The NCWIT Award for Aspirations in Computing honors young women at the high-school level for their computing-related achievements and interests. Awardees are selected for their computing and IT aptitude, leadership ability, academic history, and plans for post-secondary education. National winners receive:
- $500 cash award
- A laptop computer
- Trip for two to the National award ceremony in Charlotte, NC, March 15, 2014
We also plan to recognize as many as 60 educators this year with the NCWIT Educator Award, which comes with $1000 for professional development and a Dell laptop from sponsor AT&T. Winners are selected from educators that encourage girls to apply for the Aspirations Award. https://www.aspirations.org/participate/educators
The Spirit of Innovation Challenge is an excellent way to help your students channel their creative thinking and demonstrate their knowledge. The annual program is a multi-phase, business and technical plan competition, free and open to students ages 13-18 from around the world. The program invites teens to work in teams of 2-5 students and use science, technology, engineering and math skills along with creativity, collaboration and entrepreneurship to develop innovative products and services to benefit humanity and address global sustainability.
The first round submission can be completed in less than five hours from start to finish. The deadline for the 2013-2014 one-page abstract qualification round is this Thurs., Oct. 24.
Not sure you have all the tools needed for your team to be successful? The Spirit of Innovation Challenge provides free access to mentors, webinars and forums to answer all your questions. Join today! www.ConradAwards.org
In Selma, Alabama, today, students in the Police Athletic League afterschool program will participate in a talent contest and community leaders will act as judges.
In Belfast, Maine, the 4-H Afterschool RSU20 program will hold an “All Things that Glow” event highlighting science, technology, engineering and math activities students have engaged in.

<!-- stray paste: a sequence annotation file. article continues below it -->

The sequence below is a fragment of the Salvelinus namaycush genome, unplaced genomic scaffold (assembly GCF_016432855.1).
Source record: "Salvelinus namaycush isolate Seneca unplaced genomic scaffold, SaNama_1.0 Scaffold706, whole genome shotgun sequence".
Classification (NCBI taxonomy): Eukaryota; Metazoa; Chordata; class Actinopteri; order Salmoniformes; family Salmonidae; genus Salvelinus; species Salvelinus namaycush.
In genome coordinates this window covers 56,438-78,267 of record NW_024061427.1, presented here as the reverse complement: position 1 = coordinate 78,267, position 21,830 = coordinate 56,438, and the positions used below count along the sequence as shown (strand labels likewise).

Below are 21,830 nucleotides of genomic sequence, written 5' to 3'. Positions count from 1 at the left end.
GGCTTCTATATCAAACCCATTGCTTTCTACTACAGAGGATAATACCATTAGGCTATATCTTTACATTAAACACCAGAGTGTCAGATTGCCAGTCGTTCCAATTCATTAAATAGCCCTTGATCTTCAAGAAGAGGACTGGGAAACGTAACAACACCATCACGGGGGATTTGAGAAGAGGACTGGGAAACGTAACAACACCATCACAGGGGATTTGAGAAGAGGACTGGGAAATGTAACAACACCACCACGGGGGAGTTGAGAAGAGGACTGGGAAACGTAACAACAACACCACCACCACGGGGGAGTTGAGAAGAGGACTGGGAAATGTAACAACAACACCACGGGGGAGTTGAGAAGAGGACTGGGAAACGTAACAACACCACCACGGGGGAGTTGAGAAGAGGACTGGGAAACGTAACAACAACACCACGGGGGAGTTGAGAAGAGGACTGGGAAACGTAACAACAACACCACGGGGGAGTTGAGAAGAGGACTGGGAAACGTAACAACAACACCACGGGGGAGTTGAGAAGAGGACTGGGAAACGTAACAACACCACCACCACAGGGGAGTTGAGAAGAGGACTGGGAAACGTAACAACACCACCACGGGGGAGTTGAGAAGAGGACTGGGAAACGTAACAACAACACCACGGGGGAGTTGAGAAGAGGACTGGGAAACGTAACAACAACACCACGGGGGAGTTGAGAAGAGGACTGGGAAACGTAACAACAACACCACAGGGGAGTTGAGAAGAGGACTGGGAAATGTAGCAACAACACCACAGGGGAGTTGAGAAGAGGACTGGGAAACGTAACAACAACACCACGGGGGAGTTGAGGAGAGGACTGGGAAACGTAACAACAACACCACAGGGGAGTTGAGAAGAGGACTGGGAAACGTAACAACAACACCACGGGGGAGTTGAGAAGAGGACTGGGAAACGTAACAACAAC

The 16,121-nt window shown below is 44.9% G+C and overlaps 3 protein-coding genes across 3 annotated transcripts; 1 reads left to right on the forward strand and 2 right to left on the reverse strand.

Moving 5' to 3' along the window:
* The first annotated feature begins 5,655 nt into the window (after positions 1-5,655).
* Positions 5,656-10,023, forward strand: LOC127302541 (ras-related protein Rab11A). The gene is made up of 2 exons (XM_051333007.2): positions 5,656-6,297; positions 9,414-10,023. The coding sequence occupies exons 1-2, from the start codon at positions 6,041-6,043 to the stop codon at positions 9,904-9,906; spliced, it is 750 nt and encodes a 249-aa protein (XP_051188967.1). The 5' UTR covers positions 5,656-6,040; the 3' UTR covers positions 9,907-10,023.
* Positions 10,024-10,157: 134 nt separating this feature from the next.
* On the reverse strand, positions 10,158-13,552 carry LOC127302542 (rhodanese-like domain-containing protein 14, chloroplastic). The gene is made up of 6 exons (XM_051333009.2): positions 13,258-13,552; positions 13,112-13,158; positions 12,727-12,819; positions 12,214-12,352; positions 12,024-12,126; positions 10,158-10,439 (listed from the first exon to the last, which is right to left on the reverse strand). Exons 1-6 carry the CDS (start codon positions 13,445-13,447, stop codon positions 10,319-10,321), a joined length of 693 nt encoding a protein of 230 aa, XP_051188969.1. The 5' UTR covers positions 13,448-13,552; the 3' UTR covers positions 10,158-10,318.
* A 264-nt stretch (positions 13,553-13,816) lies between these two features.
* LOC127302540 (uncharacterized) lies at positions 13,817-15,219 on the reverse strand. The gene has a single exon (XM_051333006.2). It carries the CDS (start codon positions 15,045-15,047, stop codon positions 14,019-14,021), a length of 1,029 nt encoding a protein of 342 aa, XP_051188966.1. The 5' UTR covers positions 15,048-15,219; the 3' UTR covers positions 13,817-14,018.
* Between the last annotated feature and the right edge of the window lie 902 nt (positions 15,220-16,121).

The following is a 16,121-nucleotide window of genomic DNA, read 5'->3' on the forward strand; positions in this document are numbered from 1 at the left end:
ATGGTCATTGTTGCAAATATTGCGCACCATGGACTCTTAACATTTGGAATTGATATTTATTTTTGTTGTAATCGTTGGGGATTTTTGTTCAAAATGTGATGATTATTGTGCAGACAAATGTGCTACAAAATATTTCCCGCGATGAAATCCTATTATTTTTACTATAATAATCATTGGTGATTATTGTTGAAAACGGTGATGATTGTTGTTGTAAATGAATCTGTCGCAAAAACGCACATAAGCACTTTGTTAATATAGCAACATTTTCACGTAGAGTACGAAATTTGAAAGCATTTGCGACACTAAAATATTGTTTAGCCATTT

In East Boston, Massachusetts, students will exhibit artwork and share short stories about superheroes they created.
In Portland, Oregon, students at the Jackson Club will screen their summer film project, “The Quest of Illinois James.”
These are just a few of the more than 8,000 Lights On Afterschool events that will take place in nearly every community in the country, and at U.S. military bases worldwide, this week. The events—which run the gamut from showcasing science experiments to dance recitals to computer animation demonstrations to sports contests—are all part of the only nationwide rally for afterschool programs. Lights On Afterschool is now in its 14th year. More than a million people are expected to participate.
Social media can help you to greatly expand the reach of your Lights On Afterschool event and enhance the experience for your guests by allowing them to engage one another while also connecting your celebration with events happening all over the world. It's also a great way to strengthen support within your own community and to quickly (and cheaply!) communicate with people throughout the year. You don’t need to have a presence on every social media platform available; choose what will best showcase your program and most allow you to connect with your community of supporters.
Below are some ideas for using social media before, during and after your Lights On Afterschool event. To make it easy for guests to participate, use it to create a poster to display or a flyer to hand out during your event to let them know how to connect with you online. You can also include the information on invitations, posters and any correspondence leading up to your event.
Use these sample social media posts to get the word out:
|Project GUTS students work with StarLogo TNG, a graphical programming language for modeling and simulation.|
This past spring, we invited applications for the Afterschool STEM Impact Awards to identify programs that had significant impact on their students. As national buzz around K-12 computing education increases, we also wanted to showcase how afterschool can help support and grow those initiatives.
STEM, child care & federal policy filled the agenda when state afterschool networks came to Washington
Late last month, leaders from more than 40 state afterschool networks, including representatives from state education agencies, gathered for several days in Washington, D.C., for a national convening: “Expanded Learning Opportunities: STEM Programs and Systems.”
The convening, co-hosted by the Department of Education, the C.S. Mott Foundation and the Noyce Foundation, focused on creating positive STEM outcomes for more students through collaboration and cooperation among national, state and local partners. Sessions allowed network leaders and education officials to work together to consider how to leverage investments and actions to expand the availability of quality informal science in afterschool and impact more students across the country.
Deputy Secretary of Education Jim Shelton opened the conference with a well-received talk on the partnerships necessary to generate the best possible STEM outcomes in young people. Stating that learning occurring after school is just as essential as learning taking place during the school day, the deputy secretary demonstrated his understanding of the depth and power of informal STEM education occurring in quality afterschool programs.